Nexus Linkage Device

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A Nexus Linkage Device allows up to nine of one type of components to be used together.

Description (Specifications)[edit]

Some shipbuilding concerns make large machines, such as jump drives, maneuver drives, and power plants in standardized sizes.

  • The device employs an additive effect with distinct limits. E.g. three J-1 drives (J-1 + J-1 + J-1 = J-3) could be used to give a J-3 capability.
  • A set of standardized fittings, designed alongside the standardized sizes of components. If, for example, two jump drives of size A are to be used on the ship, the Nexus Linkage Device sits between them and allows both of them to be used at once.
  • This can be because one size (say, size A) is too small for a given ship design but the next size up (size B in this case) is too large, but 2 or 3 of the first size would be just right.
  • In the case of jump drives, this is also a lower-tech alternative to a Jump Governor. If three jump drives are installed, each of which could give Jump-1 performance on its own, together they can yield Jump-3 performance for a Jump-3's worth of fuel ...but when the ship's captain only wants to jump a single parsec, two of the drives can be disengaged and the other one powered up, using only a Jump-1's worth of fuel.

Some call it "high technology duct tape", but this is not quite correct. Duct tape is more broadly usable, while a Nexus Linkage Device relies on standard connections, inputs, and outputs already present.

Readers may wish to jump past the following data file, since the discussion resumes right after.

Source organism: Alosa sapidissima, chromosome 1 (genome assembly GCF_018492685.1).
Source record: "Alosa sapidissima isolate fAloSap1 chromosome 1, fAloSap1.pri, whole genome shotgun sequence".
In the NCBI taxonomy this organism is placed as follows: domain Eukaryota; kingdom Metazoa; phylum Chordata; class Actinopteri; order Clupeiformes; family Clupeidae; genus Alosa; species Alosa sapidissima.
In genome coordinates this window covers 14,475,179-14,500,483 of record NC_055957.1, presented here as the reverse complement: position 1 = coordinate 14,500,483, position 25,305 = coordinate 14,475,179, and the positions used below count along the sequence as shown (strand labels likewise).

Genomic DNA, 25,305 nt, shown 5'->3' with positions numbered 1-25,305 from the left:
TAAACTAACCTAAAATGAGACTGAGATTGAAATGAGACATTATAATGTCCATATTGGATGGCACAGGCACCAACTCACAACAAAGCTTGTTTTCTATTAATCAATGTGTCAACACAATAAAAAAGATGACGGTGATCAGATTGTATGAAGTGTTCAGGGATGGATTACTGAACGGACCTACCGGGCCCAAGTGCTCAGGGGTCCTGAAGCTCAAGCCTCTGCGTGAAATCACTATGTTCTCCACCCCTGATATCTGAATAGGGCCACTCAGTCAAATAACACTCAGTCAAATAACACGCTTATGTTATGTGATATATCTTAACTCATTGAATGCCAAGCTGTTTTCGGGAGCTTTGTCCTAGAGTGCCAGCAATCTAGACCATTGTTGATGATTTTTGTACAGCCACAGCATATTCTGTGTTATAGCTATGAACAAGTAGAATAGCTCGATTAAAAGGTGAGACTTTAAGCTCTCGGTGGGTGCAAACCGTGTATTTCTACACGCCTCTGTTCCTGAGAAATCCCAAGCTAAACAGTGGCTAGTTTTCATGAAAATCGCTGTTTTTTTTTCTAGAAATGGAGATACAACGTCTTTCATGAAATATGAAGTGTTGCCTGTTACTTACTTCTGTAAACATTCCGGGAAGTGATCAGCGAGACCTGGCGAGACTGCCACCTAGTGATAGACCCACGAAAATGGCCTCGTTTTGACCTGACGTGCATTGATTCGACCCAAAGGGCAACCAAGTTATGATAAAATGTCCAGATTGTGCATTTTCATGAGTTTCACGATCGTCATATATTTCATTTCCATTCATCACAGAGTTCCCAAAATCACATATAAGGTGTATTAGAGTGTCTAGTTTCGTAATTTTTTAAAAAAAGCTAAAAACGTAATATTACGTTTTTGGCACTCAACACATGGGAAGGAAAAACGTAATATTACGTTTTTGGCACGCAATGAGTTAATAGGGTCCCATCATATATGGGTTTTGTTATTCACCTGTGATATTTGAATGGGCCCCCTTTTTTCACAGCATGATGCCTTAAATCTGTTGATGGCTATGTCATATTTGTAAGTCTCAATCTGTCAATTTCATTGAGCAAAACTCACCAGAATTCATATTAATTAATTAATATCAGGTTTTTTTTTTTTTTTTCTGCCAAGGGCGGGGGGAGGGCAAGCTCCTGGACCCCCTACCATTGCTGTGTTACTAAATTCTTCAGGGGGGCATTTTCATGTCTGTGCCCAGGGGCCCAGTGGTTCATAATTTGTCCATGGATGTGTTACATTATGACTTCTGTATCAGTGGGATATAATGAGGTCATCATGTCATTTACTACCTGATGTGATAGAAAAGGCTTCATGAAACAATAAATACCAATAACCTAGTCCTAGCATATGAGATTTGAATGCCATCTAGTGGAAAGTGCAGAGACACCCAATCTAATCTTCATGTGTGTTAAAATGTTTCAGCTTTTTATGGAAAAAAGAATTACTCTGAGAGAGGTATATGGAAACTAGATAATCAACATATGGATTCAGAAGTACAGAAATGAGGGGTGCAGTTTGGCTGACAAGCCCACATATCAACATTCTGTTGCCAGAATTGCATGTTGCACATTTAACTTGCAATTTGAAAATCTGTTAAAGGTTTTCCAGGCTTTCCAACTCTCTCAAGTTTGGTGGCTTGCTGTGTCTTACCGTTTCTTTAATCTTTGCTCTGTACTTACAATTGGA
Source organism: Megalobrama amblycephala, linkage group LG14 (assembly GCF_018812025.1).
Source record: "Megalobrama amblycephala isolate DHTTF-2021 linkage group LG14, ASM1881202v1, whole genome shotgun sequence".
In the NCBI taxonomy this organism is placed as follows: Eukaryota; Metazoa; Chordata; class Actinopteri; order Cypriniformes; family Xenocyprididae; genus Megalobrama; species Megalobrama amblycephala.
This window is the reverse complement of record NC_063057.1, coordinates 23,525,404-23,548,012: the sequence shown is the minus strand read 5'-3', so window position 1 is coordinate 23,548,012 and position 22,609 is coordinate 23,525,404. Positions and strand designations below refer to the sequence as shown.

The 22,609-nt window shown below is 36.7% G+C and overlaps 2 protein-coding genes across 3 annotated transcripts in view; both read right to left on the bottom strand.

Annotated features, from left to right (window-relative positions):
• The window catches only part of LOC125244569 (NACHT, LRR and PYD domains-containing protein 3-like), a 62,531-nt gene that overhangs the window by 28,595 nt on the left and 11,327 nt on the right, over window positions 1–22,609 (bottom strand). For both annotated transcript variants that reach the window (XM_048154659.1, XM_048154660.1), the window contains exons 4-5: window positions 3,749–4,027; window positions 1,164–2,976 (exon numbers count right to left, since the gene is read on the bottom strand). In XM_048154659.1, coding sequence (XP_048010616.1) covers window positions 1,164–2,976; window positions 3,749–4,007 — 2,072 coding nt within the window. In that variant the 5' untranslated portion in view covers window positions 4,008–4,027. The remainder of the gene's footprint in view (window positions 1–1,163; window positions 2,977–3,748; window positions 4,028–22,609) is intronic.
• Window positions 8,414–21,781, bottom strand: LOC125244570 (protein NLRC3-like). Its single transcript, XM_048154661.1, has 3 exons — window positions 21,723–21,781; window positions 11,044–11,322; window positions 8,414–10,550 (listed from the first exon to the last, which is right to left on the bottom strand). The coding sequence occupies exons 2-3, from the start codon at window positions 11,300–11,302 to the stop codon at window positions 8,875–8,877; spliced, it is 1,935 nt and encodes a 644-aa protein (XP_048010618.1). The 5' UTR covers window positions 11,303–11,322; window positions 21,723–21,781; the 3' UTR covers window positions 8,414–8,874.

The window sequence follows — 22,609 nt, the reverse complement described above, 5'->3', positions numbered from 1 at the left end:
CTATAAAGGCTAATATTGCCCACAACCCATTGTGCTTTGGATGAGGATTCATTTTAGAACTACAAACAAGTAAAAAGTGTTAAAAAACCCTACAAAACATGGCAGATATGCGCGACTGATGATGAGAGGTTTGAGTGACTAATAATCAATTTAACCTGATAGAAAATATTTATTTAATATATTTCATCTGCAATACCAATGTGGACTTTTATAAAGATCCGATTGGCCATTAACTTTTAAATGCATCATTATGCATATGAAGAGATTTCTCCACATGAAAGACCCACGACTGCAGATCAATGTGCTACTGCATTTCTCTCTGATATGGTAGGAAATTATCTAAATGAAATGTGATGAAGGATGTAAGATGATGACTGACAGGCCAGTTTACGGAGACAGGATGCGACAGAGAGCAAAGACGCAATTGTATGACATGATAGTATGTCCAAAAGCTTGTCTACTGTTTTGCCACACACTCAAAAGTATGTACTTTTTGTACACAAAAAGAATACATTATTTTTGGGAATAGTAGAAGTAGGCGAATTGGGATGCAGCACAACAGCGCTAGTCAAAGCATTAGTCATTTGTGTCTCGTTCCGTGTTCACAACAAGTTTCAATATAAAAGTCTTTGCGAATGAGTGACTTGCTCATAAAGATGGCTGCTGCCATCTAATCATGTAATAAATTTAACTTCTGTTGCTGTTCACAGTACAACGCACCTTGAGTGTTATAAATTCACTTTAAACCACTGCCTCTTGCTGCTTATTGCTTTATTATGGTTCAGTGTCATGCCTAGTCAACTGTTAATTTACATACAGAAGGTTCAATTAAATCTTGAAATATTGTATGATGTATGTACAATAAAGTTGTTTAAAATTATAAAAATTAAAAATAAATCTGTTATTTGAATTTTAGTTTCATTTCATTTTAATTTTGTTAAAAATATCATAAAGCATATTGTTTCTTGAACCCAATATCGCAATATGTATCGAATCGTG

Nexus Disadvantages[edit]

When used in place of larger components (...which might not be available in the optimal size, or at a shipyard's current technological level), a Nexus Linkage Device offers diseconomies of scale. One manual has this to say about connecting jump drives:

For example, an N2 or NN Jump consists of two N Jump Drives connected by a Nexus. The nexus itself is basically a connection; it adds no tonnage and no additional cost.

A Nexus can also be used to create other combinations up to nine drives: N3, K4, Z9. An A9 drive (consisting of nine Standard J-Drive-A and nexi) creates an output of 900 EP, is (9 * 10)=) 90 tons, and costs MCr90. Jump Drive-J is more efficient at 50 tons.

The same is generally true of maneuver drives and power plants.

History & Background (Dossier)[edit]

Standardized connectors date back to pre-spaceflight technology on many worlds. The Nexus Linkage Device is merely a logical evolution of the concept.

This is such a common practice that many shipbuilding concerns just use these without calling them out. In these cases, they have no such thing as a "standardized size" of the relevant component: instead of "a size A jump drive", they speak of "a 10 ton jump drive that can give a 100 ton ship Jump-2 or a 200 ton ship Jump-1". This can cause some confusion when sophonts used to deal with the former talk to those used to dealing with the latter.

Technological Overview of Alternate FTL Devices[edit]

References & Contributors (Sources)[edit]

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This article was copied or excerpted from the following copyrighted sources and used under license from Far Future Enterprises or by permission of the author.